As everyone knows, “The Decisive Moment” was the American title of the 1952 book by Henri Cartier-Bresson. The French title, “Images à la Sauvette,” means images taken hurriedly, or “on the sly” — candid images, if you will.

The book contained 126 photographs made between 1932 and 1952, among them some magnificent portraits and distant landscapes that could have been taken at another moment and still have been as good.

Yet it’s not Cartier-Bresson’s portraits that made the biggest impact on photography. It was his action shots, especially the iconic one of a man about to step into a large puddle of water behind Gare Saint Lazare.

The idea of freezing a moment and making it seem in some way significant brought out the best in photography. In fact, it’s what photography does better than any other art form. Painters may achieve a similar effect (like Titian with his “Bacchus and Ariadne“) but you know he’s had to do it laboriously by drawing an outline and filling it stroke by stroke with colour. By contrast, the camera’s shutter snatches the actual moment, tears it from the flux of time and enables it to live forever.

Now we come to the question, how long is a decisive moment?

In Cartier-Bresson’s most famous image it cannot be more than a tiny fraction of a second. His subject’s foot is barely a centimetre from the surface of the water. There’s quite a lot of motion blur in the figure, indicative of the briskness of the man’s movement. So let’s say the moment lasts for a hundredth of a second, maybe less.

I have a second question. What are the chances of taking a photograph in which there are not one but two or more decisive moments occurring at the same time? Will they still be decisive in the sense of seeming to be significant? Or will they confuse the eye and create a disturbing conflict within the image?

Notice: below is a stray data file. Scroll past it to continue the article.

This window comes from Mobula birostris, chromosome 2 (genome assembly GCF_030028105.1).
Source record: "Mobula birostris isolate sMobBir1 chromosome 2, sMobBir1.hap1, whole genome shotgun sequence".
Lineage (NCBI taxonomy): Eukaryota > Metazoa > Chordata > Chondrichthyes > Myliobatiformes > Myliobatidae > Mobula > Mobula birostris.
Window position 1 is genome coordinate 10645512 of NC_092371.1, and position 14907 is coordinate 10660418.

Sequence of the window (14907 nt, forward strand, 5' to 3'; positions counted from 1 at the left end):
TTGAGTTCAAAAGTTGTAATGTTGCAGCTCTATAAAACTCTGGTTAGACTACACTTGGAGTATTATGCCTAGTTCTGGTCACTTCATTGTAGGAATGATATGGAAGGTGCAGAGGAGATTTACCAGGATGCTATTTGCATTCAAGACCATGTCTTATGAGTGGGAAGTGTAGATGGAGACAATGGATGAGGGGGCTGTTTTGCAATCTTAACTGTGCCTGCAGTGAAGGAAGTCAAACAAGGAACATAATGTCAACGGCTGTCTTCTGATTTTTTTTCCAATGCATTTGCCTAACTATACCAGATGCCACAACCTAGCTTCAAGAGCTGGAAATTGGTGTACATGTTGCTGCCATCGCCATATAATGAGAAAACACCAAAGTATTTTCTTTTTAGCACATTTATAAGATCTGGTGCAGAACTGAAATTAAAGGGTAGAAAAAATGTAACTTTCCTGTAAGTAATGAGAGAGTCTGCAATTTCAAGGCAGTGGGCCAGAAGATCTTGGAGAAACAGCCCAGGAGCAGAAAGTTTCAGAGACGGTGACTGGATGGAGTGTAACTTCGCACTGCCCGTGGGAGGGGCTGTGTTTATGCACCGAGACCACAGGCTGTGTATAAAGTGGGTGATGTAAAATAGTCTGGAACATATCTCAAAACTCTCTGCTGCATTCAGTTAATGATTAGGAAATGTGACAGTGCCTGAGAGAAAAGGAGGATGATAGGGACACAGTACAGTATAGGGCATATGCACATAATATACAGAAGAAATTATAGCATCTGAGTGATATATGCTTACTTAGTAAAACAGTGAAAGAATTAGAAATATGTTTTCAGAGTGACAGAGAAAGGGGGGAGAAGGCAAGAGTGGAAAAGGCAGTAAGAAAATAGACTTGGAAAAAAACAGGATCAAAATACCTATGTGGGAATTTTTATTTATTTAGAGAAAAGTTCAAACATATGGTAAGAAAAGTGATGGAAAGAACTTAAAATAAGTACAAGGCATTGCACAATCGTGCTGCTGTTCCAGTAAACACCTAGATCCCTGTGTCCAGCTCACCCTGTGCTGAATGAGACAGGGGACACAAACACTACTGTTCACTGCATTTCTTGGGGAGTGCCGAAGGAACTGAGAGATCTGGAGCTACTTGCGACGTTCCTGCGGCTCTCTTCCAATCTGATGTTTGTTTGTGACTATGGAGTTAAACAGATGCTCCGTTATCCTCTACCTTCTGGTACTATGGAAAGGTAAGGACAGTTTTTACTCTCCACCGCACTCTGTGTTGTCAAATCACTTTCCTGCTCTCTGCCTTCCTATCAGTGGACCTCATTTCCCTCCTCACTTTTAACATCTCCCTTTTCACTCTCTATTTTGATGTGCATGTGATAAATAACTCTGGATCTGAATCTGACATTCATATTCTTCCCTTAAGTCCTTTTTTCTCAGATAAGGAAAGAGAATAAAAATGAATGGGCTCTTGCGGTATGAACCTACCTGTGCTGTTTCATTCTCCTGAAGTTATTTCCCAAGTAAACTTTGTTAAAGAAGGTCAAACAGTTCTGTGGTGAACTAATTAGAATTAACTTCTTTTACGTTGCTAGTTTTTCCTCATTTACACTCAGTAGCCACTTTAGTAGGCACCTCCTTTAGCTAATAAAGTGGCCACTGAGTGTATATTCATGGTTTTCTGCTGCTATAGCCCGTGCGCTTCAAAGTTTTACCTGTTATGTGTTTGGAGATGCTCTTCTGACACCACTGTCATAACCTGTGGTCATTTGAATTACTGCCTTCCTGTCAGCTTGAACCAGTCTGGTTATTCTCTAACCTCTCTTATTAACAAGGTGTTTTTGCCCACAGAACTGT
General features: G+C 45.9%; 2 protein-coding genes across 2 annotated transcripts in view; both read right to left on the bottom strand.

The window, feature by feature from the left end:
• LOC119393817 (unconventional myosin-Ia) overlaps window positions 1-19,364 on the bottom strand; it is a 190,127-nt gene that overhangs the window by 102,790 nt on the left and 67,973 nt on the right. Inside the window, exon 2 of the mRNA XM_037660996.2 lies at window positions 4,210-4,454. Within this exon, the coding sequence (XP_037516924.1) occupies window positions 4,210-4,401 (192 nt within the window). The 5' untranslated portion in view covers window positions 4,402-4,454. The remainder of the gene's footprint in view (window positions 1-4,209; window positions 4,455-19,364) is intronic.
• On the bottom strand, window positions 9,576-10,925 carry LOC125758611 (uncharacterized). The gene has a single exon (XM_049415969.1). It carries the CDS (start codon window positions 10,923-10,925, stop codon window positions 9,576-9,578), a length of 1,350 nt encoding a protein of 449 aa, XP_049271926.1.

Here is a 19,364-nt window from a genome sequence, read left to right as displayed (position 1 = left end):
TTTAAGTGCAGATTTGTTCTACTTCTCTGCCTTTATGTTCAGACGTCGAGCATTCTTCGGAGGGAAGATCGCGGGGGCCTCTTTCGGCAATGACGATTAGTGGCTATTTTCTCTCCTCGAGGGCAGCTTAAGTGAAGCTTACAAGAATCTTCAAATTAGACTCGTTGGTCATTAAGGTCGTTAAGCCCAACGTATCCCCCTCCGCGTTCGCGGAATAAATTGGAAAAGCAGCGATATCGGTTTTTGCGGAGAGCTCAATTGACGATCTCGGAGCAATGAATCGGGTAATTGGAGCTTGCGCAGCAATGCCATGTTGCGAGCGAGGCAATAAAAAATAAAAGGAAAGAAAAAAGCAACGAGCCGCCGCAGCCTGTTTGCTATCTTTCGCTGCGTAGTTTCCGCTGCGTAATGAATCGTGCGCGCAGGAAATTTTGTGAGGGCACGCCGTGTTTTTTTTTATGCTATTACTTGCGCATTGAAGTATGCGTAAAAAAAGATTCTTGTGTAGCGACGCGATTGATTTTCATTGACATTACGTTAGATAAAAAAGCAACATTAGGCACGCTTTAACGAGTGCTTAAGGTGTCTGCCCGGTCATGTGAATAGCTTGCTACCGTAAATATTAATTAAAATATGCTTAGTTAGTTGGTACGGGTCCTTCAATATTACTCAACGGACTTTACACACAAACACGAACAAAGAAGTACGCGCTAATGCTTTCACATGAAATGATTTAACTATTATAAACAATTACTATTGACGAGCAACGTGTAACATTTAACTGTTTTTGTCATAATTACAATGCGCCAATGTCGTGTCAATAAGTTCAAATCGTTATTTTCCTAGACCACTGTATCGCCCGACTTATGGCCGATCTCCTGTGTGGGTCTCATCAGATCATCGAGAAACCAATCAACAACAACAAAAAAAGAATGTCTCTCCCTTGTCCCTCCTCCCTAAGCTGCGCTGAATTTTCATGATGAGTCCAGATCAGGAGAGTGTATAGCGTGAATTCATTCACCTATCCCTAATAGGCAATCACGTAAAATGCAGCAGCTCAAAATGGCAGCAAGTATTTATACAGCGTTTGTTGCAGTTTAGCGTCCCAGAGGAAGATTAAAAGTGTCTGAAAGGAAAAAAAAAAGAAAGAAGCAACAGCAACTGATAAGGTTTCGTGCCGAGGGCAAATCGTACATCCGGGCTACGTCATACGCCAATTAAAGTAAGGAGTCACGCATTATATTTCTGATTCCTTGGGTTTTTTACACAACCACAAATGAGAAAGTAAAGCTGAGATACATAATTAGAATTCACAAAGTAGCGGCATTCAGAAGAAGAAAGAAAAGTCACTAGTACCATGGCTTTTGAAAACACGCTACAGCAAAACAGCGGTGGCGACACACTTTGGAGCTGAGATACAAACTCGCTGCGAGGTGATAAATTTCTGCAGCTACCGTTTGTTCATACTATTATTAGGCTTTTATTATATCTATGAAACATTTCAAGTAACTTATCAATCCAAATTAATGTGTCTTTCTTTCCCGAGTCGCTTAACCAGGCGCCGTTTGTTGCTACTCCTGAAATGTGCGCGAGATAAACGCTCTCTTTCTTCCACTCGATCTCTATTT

So many questions! I’m sorry about that, but we’re now veering towards the extreme edges of street photography where the entire process becomes a white knuckle ride.

For example, in my featured photo “Transaction” (above) I show some people buying food at a market stall. On a busy day, Bangkok street sellers behave like newsagents in New York — they serve more than one customer at a time. The woman in the yellow tee has just paid for her goods and the man is letting go of them (Decisive Moment One). As she begins to turn away she notices my camera and grimaces (Decisive Moment Two).

Meanwhile (there’s more!) the vendor is accepting notes from another customer at the bottom left of the frame (Decisive Moment Three) while the customer gestures with his forefinger and makes a comment (Decisive Moment Four). All these moments seem to combine into one decisive “super-moment” — a bit like those super-volcanoes with lots of vents, each capable of spewing out pure energy at the same time.